There was also commentary along the lines of people feeling that they were theoretically anti-death penalty but they'd probably feel differently if a loved one was victimized. I never want to be in that situation, but again, I think the message is given more weight when crime victims' families come out against the death penalty. I read blog comments in which people said, "well it's only natural to want that kind of revenge." To which I would just reply, well, no, it's not really "natural" (if "natural" is meant to be a justification)... it's something learned, and it's something cultural, potentially akin to heterosexuals' so-called "natural" aversion to homosexuality. I firmly believe that what is societally accepted or sanctioned is, with very few exceptions, constantly evolving. We've got real hangups and issues with "vengeance" vis-a-vis "justice" in this country, and to assume that's devoid of a cultural ethos or context is just naive.
In any case, this public abolition was welcome and frankly, somewhat surprising in our current political climate. I'm proud of New Jersey, not that I needed another reason to be.
Friday, December 14, 2007
However, two of my top favorites are the following (click titles for links to videos on YouTube):
2000 Miles by the Pretenders
Fairytale of New York by the Pogues, with the late, great Kirsty MacColl.
My heart still breaks at the following couplet traded between Shane McGowan and Kirsty:
- I could have been someone
- Well, so could anyone... You took my dreams from me, when I first found you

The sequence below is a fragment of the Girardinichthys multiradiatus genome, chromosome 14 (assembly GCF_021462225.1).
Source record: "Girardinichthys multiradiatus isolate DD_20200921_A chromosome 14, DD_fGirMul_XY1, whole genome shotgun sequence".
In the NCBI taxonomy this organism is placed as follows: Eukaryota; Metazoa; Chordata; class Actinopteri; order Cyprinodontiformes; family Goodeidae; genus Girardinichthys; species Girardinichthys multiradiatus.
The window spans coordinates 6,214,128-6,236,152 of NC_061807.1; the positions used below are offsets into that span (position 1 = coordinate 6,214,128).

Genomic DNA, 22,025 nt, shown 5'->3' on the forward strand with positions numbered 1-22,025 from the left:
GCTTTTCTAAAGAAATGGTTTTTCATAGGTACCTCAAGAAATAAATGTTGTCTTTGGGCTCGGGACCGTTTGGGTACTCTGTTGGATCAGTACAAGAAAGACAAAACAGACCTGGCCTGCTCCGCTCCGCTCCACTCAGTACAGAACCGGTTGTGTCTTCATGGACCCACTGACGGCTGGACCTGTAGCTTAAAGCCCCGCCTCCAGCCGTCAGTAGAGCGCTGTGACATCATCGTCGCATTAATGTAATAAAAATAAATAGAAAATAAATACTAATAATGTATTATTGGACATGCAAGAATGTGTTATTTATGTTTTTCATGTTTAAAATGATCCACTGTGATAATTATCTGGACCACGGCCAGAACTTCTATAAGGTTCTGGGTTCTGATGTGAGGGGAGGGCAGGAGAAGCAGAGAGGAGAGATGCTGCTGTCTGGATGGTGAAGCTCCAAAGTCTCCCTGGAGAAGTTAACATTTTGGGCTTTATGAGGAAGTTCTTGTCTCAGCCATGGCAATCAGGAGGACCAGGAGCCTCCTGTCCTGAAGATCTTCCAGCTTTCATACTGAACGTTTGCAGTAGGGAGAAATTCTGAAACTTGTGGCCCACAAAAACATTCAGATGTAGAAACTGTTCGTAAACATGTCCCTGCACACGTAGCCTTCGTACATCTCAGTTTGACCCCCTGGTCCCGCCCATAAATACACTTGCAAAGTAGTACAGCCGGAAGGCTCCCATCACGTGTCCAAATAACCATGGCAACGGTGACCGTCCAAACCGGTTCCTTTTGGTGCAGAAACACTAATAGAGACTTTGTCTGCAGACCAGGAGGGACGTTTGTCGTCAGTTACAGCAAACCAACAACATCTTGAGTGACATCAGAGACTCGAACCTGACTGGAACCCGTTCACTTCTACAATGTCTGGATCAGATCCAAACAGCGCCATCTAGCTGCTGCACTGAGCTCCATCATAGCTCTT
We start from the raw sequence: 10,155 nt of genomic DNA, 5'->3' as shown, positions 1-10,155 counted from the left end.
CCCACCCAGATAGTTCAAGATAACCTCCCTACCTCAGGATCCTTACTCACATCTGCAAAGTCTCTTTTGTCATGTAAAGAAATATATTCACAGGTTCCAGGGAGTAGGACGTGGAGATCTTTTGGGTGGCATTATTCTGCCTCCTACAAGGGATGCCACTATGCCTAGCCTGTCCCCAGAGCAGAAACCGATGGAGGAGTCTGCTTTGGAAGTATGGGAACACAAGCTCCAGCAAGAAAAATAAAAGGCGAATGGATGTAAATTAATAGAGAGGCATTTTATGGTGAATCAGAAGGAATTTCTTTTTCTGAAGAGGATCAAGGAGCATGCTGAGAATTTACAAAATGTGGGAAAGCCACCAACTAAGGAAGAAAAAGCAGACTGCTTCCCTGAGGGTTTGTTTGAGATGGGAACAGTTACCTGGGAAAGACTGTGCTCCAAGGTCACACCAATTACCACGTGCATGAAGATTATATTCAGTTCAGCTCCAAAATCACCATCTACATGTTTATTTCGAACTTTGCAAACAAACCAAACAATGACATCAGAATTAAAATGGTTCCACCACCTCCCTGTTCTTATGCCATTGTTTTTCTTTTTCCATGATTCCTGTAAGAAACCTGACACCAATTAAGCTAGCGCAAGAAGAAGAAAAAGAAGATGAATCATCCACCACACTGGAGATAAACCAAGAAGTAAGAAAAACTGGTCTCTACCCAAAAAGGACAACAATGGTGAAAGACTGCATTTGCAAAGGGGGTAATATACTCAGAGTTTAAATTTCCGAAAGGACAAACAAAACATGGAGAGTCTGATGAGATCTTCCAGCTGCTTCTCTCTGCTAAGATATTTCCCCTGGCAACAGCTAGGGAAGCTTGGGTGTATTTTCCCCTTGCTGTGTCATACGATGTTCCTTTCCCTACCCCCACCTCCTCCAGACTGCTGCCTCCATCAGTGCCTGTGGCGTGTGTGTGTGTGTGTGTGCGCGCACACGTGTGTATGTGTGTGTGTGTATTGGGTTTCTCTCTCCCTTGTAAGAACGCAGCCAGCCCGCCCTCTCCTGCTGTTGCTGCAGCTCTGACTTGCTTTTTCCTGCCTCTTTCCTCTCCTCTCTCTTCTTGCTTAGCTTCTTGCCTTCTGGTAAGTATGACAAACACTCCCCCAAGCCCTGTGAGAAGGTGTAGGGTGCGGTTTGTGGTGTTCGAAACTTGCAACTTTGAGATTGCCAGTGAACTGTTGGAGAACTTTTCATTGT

Go ahead and have a listen, both are really good stuff and should manage to warm up even the frostiest of Grinches.
Update 12/18: This morning on "The World" by BBC/PRI, I heard about BBC Radio 1 playing an edited version of the Pogues song above in which the words "faggot" and "slut" are bleeped out (see story here). Ridiculous. That's something I'd expect more from American radio. I wonder if the FCC issues any guidelines on the use of "faggot". Apparently, other BBC channels are still playing the unedited version. Also, apparently Fairytale of New York was voted 'favourite' Christmas song in BBC/VH1 audience polls in 2004, 2005, and 2006.
Thursday, December 13, 2007
That's economics humor, by the way...
So, if plans work out, I'll be meeting up with a long-lost college roommate in New York City next weekend.
Me: For all I know, you were a volunteer to get GW Bush re-elected, and we'll have nothing to talk about!Frankly, this does make me worry -- just a little. Whenever I hear someone defined as JUST fiscally conservative, I wonder: What the fuck in Jesus's-wealth-redistribution-loving name does that mean? Does it mean someone believes: